Frontal Lobe Syndromes Treatment & Management

Updated: Jun 08, 2018
  • Author: Stephen L Nelson, Jr, MD, PhD, FAACPDM, FAAN, FAAP, FANA; Chief Editor: Jasvinder Chawla, MD, MBA  more...
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Medical Care

Medical care depends entirely on the pathology present. Physical and occupational therapy remain an important cornerstone of motor symptom management in FTD. Speech therapy may also help patients manage symptoms associated with aphasia, apraxia, and dysarthria. Recent advances in the understanding of FTLD pathophysiology and genetics have led to development of potentially disease-modifying therapies, as well as symptomatic therapies aimed at ameliorating social and behavioral deficits. [18]



Consultation with a neuropsychologist and/or behavioral neurologist is indicated to determine the nature and extent of the cognitive deficits present and to help work with the patients and families.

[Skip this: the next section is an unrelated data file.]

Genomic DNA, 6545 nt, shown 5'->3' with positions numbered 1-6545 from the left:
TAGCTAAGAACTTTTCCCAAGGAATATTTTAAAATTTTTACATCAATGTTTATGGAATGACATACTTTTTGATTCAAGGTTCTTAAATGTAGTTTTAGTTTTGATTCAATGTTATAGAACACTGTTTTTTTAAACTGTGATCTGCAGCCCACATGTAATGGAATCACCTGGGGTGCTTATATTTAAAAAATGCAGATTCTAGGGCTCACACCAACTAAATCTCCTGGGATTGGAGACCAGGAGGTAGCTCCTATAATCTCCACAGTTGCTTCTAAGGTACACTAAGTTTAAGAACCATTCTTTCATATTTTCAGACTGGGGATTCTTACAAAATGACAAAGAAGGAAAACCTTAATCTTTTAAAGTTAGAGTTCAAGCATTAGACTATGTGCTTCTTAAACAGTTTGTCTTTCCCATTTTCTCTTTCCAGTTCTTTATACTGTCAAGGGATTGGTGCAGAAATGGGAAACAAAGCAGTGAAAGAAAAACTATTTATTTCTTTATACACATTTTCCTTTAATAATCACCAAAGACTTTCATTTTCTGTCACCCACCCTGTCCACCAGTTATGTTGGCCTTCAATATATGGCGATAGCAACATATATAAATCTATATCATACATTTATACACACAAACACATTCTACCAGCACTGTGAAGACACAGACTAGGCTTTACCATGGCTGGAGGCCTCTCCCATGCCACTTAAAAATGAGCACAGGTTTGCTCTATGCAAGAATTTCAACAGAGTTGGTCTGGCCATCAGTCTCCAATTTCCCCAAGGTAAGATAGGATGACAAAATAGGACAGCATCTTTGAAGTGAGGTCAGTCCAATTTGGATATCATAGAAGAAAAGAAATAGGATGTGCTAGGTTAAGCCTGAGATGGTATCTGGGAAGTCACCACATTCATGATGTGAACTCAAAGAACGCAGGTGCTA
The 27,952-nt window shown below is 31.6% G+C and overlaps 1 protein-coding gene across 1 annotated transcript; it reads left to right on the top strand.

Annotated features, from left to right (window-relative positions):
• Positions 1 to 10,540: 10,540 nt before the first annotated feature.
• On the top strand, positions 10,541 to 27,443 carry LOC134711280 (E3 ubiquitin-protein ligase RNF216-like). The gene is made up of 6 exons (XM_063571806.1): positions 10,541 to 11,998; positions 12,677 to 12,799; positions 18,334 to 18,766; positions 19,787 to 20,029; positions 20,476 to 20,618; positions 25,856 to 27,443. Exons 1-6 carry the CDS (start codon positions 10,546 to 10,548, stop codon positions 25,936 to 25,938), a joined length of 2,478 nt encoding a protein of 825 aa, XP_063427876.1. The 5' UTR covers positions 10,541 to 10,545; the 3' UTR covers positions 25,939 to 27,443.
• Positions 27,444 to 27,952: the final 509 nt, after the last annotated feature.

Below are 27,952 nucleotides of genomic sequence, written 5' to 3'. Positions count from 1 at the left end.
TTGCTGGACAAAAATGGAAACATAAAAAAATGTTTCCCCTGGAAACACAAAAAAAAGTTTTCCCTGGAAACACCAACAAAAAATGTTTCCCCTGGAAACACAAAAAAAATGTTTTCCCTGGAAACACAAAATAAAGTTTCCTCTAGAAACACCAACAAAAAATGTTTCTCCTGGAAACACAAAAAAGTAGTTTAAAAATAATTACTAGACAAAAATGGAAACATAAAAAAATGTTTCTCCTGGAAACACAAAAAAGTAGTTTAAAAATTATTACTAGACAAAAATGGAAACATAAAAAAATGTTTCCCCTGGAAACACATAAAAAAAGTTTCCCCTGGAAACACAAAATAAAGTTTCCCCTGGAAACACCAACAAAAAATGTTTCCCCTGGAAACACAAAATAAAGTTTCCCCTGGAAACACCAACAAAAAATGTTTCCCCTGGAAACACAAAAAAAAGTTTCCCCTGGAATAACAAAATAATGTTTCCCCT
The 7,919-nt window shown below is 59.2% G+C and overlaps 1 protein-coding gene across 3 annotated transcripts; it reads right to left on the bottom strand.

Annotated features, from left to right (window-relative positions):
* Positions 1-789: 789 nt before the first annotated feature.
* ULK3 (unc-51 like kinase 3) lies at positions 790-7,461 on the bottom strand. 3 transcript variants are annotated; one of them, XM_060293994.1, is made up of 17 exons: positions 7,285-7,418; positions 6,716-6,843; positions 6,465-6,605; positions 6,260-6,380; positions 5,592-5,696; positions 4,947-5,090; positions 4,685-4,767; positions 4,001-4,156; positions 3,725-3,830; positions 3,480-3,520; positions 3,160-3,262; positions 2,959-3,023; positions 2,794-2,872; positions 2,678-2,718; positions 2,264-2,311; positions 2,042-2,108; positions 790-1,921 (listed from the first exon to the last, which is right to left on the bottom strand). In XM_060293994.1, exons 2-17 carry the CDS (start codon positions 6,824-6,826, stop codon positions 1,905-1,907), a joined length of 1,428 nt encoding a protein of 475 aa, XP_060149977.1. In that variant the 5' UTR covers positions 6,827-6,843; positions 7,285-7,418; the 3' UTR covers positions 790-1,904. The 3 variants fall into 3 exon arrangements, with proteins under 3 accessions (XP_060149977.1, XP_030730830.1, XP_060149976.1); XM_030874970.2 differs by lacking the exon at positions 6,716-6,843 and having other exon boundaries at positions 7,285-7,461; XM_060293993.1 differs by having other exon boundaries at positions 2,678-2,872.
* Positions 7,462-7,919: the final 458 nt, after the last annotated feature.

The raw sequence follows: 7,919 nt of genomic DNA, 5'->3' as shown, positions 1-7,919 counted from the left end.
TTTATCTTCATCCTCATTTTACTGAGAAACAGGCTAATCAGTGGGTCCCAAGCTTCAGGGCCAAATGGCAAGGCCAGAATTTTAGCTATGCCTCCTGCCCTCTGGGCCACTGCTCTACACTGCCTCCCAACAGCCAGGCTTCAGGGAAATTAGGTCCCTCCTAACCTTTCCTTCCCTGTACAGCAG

Formal consultation with a neuropsychologist is often advantageous to clarify the extent of the brain damage and to make appropriate cognitive treatment plans. Neuropsychologists are also exceedingly helpful because of their psychological background in dealing with patients and their families.

The patient and family frequently deny or minimize the importance of the deficit. Consultation can help ensure that the home setting is truly appropriate for the patient and/or family.

If a home setting is agreed on, these consultants can determine the need for assistance. Assistants can include physical, occupational, and/or speech therapists; home health aides; visiting nurses; respite care staff; and adult day-care staff, who are trained to help the patient succeed in the desired setting. Consultation with a social worker may also be helpful.



Patients with frontal lesions and deficits frequently need supervision because of their lack of impulse control and their inability to form and follow plans and strategies.